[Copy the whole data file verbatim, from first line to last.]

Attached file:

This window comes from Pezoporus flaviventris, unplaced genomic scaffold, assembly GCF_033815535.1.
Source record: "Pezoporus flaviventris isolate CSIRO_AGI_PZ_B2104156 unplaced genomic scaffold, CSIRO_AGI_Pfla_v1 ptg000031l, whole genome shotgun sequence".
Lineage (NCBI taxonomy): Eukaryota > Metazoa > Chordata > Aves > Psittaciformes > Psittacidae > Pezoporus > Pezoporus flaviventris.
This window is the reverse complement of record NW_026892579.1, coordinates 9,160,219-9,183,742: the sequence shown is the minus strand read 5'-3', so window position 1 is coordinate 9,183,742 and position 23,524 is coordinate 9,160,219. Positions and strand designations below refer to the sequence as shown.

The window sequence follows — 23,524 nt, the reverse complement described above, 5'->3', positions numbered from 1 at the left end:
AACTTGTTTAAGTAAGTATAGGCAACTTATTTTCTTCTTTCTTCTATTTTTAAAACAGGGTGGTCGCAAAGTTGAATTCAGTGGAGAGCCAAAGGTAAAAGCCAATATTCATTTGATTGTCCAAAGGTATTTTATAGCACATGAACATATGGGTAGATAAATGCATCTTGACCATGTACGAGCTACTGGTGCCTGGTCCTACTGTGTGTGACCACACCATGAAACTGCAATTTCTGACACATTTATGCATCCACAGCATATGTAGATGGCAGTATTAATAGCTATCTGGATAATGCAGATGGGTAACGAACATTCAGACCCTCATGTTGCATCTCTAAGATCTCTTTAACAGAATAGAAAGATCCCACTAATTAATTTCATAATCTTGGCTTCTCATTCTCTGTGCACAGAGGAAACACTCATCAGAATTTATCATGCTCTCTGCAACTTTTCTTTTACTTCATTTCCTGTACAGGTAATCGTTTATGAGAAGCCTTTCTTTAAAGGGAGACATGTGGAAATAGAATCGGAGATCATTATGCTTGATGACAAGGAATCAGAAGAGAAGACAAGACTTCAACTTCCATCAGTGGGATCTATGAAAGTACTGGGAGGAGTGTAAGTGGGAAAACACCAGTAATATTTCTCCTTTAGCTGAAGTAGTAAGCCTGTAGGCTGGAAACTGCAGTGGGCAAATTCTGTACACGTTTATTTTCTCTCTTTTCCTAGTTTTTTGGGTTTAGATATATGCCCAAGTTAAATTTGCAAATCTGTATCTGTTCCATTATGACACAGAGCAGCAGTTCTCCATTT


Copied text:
This window comes from Pezoporus flaviventris, unplaced genomic scaffold, assembly GCF_033815535.1.
Source record: "Pezoporus flaviventris isolate CSIRO_AGI_PZ_B2104156 unplaced genomic scaffold, CSIRO_AGI_Pfla_v1 ptg000031l, whole genome shotgun sequence".
Lineage (NCBI taxonomy): Eukaryota > Metazoa > Chordata > Aves > Psittaciformes > Psittacidae > Pezoporus > Pezoporus flaviventris.
This window is the reverse complement of record NW_026892579.1, coordinates 9,160,219-9,183,742: the sequence shown is the minus strand read 5'-3', so window position 1 is coordinate 9,183,742 and position 23,524 is coordinate 9,160,219. Positions and strand designations below refer to the sequence as shown.

The window sequence follows — 23,524 nt, the reverse complement described above, 5'->3', positions numbered from 1 at the left end:
AACTTGTTTAAGTAAGTATAGGCAACTTATTTTCTTCTTTCTTCTATTTTTAAAACAGGGTGGTCGCAAAGTTGAATTCAGTGGAGAGCCAAAGGTAAAAGCCAATATTCATTTGATTGTCCAAAGGTATTTTATAGCACATGAACATATGGGTAGATAAATGCATCTTGACCATGTACGAGCTACTGGTGCCTGGTCCTACTGTGTGTGACCACACCATGAAACTGCAATTTCTGACACATTTATGCATCCACAGCATATGTAGATGGCAGTATTAATAGCTATCTGGATAATGCAGATGGGTAACGAACATTCAGACCCTCATGTTGCATCTCTAAGATCTCTTTAACAGAATAGAAAGATCCCACTAATTAATTTCATAATCTTGGCTTCTCATTCTCTGTGCACAGAGGAAACACTCATCAGAATTTATCATGCTCTCTGCAACTTTTCTTTTACTTCATTTCCTGTACAGGTAATCGTTTATGAGAAGCCTTTCTTTAAAGGGAGACATGTGGAAATAGAATCGGAGATCATTATGCTTGATGACAAGGAATCAGAAGAGAAGACAAGACTTCAACTTCCATCAGTGGGATCTATGAAAGTACTGGGAGGAGTGTAAGTGGGAAAACACCAGTAATATTTCTCCTTTAGCTGAAGTAGTAAGCCTGTAGGCTGGAAACTGCAGTGGGCAAATTCTGTACACGTTTATTTTCTCTCTTTTCCTAGTTTTTTGGGTTTAGATATATGCCCAAGTTAAATTTGCAAATCTGTATCTGTTCCATTATGACACAGAGCAGCAGTTCTCCATTT